Client meetings can be stressful and nerve-wracking or exciting and productive. Outlined below are five basic concepts I try to uphold for meetings to help improve the chances for a productive and successful client meeting. These concepts fall under the category of preparation for me. By being prepared, I’m better set up to meet and exceed client’s needs, and that is always good for business.
So here is a friendly reminder to help start your client meetings off on the right foot, strive for excellence, and bring back the basics.
1. Be early.
Being early shows you care and you’re dedicated. Early in the relationship, I like to show up to a client’s office at least 20 minutes before the meeting. This is my traffic buffer, which needs to be adjusted based on distance, weather, etc. I will review my notes and/or presentation for the meeting in my parked vehicle. I typically wait 5 minutes before the meeting to walk into the building. I find this very beneficial to be able to have a buffer so I can walk in calm and collected not being stressed about making it there in time. It take a bit more forethought and effort, but I find it well worth it.
Keep in mind, walking in the door at the clients much earlier that 15 minutes can be seen as rude and distracting, so be early, but not too early.
2. Be clean & well dressed.
This one is very straight forward. The saying about dress at Atomic is that you should raise the average. Being properly dressed is incredibly important for client meetings. Our customers are paying good money for our professional services.
Often many of our clients are startups, which are pretty laid-back when it comes to dress. Fight the urge to wear jeans and a T-shirt. In this case, maybe a polo is a better option than a dress shirt. Your dress isn’t going to make you a better consultant, but dressing poorly can degrade the image you portray and the brand you are trying to uphold.
3. Know the agenda.
Know what is going to be covered at the meeting. If I haven’t seen an agenda a few days before the meeting, I like to propose one. Write an email listing the topics that should be covered in the order of importance. This saves them time, helps you impact the direction of the meeting, and shows you care.
Once you have the agenda set, review it so you know what will be covered. Spend the time to prepare your work and practice your presentation so you are ready to come into the meeting at full steam.
When discussions inevitably drift from the topic at hand, it’s always good to make note of the topic and end that conversation with the excuse of “sticking to the agenda.” This way the team can stay focused and accomplish the agreed upon tasks, and you have a scape goat. This is very helpful for people like me who are focused on task at hand, but can come across as uptight when we try to steer the meeting back on course. This can also help you steer away from topics you’re not completely prepared to cover.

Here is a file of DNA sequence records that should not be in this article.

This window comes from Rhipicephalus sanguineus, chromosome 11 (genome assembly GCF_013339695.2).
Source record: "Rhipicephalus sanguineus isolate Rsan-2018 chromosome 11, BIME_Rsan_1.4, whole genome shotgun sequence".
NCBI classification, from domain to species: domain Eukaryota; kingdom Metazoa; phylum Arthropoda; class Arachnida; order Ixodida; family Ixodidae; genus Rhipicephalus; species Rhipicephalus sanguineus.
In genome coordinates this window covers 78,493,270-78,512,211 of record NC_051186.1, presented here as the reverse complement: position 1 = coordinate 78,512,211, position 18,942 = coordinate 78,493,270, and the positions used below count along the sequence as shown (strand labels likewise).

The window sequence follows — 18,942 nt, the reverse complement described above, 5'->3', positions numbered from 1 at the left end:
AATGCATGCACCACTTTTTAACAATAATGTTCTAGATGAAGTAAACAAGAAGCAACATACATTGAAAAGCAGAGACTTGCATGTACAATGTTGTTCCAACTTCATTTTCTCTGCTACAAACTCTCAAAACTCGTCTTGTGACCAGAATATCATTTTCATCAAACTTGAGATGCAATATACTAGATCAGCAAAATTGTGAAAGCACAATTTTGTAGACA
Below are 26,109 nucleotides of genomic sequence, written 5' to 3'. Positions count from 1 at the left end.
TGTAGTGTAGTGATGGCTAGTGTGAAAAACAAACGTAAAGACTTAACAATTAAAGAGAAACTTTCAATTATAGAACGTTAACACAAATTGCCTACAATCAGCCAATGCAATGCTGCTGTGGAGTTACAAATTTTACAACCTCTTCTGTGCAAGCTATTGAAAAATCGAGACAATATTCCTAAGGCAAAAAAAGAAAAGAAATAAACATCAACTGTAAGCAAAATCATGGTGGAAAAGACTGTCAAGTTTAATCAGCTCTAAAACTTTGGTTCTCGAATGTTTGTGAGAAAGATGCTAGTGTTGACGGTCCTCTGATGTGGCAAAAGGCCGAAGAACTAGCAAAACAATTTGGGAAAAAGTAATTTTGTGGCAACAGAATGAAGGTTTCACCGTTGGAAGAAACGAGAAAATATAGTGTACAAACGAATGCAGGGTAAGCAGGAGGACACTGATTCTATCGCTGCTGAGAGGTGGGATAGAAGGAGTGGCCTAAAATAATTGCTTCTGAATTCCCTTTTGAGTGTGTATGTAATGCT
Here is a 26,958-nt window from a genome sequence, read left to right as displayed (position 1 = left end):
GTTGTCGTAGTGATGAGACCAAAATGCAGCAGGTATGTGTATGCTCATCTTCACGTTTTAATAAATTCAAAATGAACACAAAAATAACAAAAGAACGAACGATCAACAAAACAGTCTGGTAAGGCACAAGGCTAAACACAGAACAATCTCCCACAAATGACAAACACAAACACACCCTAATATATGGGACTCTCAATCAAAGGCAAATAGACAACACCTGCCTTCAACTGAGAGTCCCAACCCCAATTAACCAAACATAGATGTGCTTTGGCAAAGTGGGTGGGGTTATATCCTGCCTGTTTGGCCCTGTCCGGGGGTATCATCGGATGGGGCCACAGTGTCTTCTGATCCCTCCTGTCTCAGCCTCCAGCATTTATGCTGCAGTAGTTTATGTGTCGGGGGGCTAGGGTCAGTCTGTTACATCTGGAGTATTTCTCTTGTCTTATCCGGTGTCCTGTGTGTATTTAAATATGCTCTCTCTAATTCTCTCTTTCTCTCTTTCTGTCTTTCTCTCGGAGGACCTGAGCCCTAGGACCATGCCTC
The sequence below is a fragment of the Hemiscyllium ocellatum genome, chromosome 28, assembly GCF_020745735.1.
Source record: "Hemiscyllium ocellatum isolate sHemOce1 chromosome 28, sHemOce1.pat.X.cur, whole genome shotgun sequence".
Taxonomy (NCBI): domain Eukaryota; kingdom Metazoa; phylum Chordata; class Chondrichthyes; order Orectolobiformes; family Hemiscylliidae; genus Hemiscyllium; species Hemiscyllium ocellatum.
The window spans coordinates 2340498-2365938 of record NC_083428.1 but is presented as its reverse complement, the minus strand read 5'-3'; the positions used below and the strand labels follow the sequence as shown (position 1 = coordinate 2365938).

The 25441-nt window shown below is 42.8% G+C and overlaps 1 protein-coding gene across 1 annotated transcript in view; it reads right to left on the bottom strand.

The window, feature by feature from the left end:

4. Be present.
Being present in a meeting means your are engaged. This is pretty simple if you are the one presenting, but it can easily become more challenging after a late night or when a meeting starts to drag on. You can use your body language and verbal communication to participate where you can. Take notes, but try not to engage too often with your laptop or phone. Notebooks are a great too!
I often like to lower my screen when I’m not taking notes to help reinforce that the person talking has my attention. Use eye contact, nodding, and verbal cues to ensure engagement is being noticed.
5. Assign action steps.
Action steps are to-do items that are assigned to members of the team. By assigning responsibility of the tasks, to-do items can be better tracked and teammates can be held accountable. It helps if you assign tasks to a single person. I often use Trello to document who was delegated a task, in order to follow up later. It’s great because you can set reminders and semi-automate the follow up process.
These are all basic steps that reinforce your client’s perception of the great work you are doing. These items alone will not help you and your team complete a project or think like a successful consultant, but they will definitely help you get there more smoothly.